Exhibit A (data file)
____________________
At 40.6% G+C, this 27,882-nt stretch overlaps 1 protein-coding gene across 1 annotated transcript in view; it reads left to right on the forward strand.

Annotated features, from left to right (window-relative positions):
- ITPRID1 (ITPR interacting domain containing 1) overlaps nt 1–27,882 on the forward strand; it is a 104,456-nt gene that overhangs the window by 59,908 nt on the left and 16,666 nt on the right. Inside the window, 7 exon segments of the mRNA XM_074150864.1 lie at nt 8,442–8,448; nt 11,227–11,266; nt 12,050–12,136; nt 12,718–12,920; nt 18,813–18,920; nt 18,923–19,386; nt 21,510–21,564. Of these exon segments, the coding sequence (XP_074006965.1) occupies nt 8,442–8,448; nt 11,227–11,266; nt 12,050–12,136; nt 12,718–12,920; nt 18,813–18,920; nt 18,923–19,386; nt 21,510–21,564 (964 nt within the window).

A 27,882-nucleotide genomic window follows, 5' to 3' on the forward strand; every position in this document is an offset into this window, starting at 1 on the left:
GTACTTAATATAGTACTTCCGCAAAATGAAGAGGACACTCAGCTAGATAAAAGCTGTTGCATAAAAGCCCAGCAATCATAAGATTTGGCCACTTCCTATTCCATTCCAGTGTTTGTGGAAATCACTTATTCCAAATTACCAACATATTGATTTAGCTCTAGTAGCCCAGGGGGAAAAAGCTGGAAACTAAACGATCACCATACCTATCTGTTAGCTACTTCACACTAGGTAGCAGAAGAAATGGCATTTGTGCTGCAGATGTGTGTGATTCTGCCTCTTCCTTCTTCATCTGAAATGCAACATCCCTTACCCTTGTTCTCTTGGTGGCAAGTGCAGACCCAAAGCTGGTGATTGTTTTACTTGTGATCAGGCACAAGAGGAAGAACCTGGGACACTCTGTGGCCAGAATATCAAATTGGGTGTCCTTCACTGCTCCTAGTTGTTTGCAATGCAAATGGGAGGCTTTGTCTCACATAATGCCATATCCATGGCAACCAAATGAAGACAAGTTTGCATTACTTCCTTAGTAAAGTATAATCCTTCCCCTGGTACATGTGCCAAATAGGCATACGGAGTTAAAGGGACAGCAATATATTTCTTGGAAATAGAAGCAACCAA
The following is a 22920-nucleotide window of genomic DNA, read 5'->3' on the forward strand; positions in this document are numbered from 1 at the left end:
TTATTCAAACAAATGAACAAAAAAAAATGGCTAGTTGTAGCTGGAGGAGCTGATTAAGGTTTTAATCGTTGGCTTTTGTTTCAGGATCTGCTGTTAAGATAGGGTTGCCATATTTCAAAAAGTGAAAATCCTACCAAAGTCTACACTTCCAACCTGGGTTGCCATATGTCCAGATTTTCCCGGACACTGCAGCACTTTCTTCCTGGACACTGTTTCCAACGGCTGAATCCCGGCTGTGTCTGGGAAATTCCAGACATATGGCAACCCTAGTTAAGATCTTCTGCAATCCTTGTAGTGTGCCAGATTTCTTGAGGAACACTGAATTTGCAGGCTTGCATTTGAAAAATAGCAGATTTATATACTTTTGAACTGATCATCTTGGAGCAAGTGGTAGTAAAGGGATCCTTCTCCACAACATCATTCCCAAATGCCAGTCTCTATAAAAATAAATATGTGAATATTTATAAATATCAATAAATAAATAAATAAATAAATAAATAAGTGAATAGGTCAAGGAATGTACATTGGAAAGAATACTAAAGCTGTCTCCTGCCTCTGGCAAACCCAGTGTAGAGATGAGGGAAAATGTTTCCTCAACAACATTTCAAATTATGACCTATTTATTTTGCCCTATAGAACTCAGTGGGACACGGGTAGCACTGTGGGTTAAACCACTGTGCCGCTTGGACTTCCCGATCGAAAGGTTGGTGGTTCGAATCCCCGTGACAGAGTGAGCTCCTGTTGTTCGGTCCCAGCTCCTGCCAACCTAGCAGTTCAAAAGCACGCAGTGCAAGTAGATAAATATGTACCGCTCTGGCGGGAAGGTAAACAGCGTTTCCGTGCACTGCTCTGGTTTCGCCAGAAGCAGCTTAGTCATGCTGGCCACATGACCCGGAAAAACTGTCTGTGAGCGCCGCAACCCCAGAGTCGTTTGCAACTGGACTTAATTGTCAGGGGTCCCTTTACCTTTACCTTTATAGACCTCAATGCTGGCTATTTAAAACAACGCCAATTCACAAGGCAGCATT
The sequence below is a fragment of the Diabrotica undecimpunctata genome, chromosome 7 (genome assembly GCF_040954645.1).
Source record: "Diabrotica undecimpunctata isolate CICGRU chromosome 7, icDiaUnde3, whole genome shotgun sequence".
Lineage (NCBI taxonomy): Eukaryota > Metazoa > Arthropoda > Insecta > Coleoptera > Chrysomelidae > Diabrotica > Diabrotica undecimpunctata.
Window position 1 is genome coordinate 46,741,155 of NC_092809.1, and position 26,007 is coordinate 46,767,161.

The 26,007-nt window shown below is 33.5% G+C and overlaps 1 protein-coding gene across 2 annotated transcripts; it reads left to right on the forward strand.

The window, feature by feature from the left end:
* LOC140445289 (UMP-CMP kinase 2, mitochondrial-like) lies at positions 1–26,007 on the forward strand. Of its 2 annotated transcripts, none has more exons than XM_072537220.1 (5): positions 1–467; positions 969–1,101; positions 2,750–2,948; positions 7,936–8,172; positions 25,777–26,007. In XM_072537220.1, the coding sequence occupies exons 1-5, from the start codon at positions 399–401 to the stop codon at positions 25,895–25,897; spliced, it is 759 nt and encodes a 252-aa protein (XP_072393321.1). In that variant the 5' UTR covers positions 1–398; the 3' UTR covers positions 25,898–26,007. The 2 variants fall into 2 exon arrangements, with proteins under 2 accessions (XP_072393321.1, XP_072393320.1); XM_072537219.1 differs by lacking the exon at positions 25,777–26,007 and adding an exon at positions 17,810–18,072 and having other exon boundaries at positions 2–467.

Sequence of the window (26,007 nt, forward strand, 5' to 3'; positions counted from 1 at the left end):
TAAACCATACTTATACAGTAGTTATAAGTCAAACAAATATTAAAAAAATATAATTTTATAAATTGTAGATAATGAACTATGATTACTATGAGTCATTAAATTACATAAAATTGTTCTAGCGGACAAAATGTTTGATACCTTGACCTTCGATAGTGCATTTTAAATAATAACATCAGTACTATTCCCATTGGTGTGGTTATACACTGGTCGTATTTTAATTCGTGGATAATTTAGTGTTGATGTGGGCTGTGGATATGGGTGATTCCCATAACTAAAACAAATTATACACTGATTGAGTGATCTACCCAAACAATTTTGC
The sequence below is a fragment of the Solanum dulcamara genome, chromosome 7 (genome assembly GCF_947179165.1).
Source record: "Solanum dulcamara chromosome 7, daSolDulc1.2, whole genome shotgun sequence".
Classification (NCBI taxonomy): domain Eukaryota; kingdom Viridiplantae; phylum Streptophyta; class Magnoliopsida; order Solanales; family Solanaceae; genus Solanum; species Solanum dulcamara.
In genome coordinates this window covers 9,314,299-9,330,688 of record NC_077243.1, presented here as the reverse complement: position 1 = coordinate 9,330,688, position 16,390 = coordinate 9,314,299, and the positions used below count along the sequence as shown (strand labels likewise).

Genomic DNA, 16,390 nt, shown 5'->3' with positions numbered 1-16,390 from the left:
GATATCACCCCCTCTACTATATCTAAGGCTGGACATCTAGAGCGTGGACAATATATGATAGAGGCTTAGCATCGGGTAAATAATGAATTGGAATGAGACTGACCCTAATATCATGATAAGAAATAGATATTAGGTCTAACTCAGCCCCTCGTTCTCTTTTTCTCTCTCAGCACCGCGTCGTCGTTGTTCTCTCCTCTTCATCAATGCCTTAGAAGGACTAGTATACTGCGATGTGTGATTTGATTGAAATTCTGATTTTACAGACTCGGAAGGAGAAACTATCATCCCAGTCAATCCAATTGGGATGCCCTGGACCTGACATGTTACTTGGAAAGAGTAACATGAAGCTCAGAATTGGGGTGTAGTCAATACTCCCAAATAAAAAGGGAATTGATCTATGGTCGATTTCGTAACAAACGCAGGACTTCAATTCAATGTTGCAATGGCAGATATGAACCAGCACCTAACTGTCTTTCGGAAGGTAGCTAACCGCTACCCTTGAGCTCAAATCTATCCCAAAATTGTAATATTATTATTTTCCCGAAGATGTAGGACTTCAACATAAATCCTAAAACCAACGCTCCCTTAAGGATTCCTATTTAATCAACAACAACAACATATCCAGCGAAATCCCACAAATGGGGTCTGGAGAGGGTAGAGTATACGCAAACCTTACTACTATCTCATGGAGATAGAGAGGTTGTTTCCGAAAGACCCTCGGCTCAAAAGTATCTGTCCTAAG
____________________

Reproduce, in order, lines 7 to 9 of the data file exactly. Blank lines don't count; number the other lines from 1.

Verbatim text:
TTATTCAAACAAATGAACAAAAAAAAATGGCTAGTTGTAGCTGGAGGAGCTGATTAAGGTTTTAATCGTTGGCTTTTGTTTCAGGATCTGCTGTTAAGATAGGGTTGCCATATTTCAAAAAGTGAAAATCCTACCAAAGTCTACACTTCCAACCTGGGTTGCCATATGTCCAGATTTTCCCGGACACTGCAGCACTTTCTTCCTGGACACTGTTTCCAACGGCTGAATCCCGGCTGTGTCTGGGAAATTCCAGACATATGGCAACCCTAGTTAAGATCTTCTGCAATCCTTGTAGTGTGCCAGATTTCTTGAGGAACACTGAATTTGCAGGCTTGCATTTGAAAAATAGCAGATTTATATACTTTTGAACTGATCATCTTGGAGCAAGTGGTAGTAAAGGGATCCTTCTCCACAACATCATTCCCAAATGCCAGTCTCTATAAAAATAAATATGTGAATATTTATAAATATCAATAAATAAATAAATAAATAAATAAATAAGTGAATAGGTCAAGGAATGTACATTGGAAAGAATACTAAAGCTGTCTCCTGCCTCTGGCAAACCCAGTGTAGAGATGAGGGAAAATGTTTCCTCAACAACATTTCAAATTATGACCTATTTATTTTGCCCTATAGAACTCAGTGGGACACGGGTAGCACTGTGGGTTAAACCACTGTGCCGCTTGGACTTCCCGATCGAAAGGTTGGTGGTTCGAATCCCCGTGACAGAGTGAGCTCCTGTTGTTCGGTCCCAGCTCCTGCCAACCTAGCAGTTCAAAAGCACGCAGTGCAAGTAGATAAATATGTACCGCTCTGGCGGGAAGGTAAACAGCGTTTCCGTGCACTGCTCTGGTTTCGCCAGAAGCAGCTTAGTCATGCTGGCCACATGACCCGGAAAAACTGTCTGTGAGCGCCGCAACCCCAGAGTCGTTTGCAACTGGACTTAATTGTCAGGGGTCCCTTTACCTTTACCTTTATAGACCTCAATGCTGGCTATTTAAAACAACGCCAATTCACAAGGCAGCATT
The sequence below is a fragment of the Diabrotica undecimpunctata genome, chromosome 7 (genome assembly GCF_040954645.1).
Source record: "Diabrotica undecimpunctata isolate CICGRU chromosome 7, icDiaUnde3, whole genome shotgun sequence".